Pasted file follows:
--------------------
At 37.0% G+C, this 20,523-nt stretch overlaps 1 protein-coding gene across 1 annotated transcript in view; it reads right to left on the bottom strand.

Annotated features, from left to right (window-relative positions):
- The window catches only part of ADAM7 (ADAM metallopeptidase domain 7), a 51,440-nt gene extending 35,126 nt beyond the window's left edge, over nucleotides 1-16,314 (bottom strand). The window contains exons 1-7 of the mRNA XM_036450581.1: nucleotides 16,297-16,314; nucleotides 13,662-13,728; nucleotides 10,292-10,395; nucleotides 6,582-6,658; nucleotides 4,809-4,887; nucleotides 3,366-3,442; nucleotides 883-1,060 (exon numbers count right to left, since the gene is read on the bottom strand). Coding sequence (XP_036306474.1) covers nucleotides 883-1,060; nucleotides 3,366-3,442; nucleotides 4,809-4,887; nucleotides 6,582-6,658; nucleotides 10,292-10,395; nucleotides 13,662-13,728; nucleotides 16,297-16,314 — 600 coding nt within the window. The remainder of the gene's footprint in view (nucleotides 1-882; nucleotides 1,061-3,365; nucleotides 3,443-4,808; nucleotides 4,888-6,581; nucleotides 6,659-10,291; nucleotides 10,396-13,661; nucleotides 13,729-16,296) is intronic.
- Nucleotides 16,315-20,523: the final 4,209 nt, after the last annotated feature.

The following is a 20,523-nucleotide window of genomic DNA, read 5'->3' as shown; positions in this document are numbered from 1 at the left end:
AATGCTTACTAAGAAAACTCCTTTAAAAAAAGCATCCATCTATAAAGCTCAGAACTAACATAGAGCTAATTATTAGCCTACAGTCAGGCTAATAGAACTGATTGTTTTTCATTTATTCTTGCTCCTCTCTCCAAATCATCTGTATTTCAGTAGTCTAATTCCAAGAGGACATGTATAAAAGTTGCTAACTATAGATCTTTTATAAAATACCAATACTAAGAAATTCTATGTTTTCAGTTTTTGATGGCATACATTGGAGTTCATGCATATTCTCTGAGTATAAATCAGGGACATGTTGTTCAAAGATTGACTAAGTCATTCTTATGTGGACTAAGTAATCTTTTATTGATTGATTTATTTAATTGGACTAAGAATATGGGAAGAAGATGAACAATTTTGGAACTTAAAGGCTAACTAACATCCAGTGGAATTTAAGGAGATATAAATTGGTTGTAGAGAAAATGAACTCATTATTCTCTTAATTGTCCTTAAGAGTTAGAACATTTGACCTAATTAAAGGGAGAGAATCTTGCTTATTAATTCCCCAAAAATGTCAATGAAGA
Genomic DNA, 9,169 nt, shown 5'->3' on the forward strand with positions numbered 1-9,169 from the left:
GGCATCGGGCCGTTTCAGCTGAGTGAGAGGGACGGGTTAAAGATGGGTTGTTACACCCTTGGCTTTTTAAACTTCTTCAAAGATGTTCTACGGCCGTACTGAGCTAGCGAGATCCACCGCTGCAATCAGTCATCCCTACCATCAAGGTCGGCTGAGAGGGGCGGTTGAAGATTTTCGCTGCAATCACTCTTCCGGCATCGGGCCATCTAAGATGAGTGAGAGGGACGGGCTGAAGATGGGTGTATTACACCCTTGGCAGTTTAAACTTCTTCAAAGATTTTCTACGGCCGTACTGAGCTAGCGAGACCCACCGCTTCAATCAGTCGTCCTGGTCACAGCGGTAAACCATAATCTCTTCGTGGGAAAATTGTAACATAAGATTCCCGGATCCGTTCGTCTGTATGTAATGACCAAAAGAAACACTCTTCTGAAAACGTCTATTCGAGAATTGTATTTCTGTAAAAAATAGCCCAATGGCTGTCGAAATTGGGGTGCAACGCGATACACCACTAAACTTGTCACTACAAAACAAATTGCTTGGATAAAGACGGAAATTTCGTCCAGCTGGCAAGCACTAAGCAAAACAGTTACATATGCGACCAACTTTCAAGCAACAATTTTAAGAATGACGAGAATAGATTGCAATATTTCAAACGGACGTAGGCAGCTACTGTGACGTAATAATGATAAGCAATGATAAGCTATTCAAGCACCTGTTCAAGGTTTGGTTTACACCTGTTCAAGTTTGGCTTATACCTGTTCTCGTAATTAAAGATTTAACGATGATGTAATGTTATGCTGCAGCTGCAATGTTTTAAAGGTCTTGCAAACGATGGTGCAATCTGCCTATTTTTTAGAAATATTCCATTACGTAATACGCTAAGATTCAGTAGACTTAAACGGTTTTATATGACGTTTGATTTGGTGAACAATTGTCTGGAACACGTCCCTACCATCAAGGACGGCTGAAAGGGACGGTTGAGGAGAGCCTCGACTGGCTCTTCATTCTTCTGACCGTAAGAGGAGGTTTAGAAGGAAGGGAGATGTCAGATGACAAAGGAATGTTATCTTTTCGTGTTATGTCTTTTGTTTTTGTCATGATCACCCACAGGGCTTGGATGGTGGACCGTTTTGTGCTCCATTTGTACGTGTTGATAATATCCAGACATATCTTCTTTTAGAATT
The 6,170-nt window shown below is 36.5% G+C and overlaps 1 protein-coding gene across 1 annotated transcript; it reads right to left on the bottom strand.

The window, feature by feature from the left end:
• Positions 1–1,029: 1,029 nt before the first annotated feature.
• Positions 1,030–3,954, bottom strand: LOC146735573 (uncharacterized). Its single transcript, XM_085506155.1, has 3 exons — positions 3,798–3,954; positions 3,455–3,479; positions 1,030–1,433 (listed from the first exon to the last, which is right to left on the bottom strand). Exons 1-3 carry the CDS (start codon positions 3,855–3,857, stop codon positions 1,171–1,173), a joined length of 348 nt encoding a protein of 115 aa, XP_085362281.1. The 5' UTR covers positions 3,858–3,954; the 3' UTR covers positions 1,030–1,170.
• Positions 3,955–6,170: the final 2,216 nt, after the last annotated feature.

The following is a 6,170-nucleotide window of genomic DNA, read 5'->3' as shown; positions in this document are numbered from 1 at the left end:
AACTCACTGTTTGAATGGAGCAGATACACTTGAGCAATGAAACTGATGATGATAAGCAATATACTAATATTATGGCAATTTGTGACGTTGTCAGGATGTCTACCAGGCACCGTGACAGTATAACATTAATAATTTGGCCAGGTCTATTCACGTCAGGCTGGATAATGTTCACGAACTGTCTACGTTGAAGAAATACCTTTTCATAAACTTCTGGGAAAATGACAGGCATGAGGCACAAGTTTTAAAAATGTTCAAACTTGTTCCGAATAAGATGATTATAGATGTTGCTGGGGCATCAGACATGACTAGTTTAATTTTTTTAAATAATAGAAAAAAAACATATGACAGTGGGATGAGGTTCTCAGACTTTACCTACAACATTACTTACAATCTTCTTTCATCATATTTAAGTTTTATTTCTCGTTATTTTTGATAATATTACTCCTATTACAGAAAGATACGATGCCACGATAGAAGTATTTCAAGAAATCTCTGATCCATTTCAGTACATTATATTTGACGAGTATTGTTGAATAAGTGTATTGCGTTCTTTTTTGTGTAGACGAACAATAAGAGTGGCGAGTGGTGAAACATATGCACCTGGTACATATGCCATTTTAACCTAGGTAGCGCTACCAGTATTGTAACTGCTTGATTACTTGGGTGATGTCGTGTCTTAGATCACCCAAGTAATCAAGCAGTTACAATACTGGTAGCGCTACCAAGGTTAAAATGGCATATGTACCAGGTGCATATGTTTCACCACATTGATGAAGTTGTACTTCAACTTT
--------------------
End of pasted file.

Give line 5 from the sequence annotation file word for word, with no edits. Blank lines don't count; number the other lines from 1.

The following is a 20,523-nucleotide window of genomic DNA, read 5'->3' as shown; positions in this document are numbered from 1 at the left end: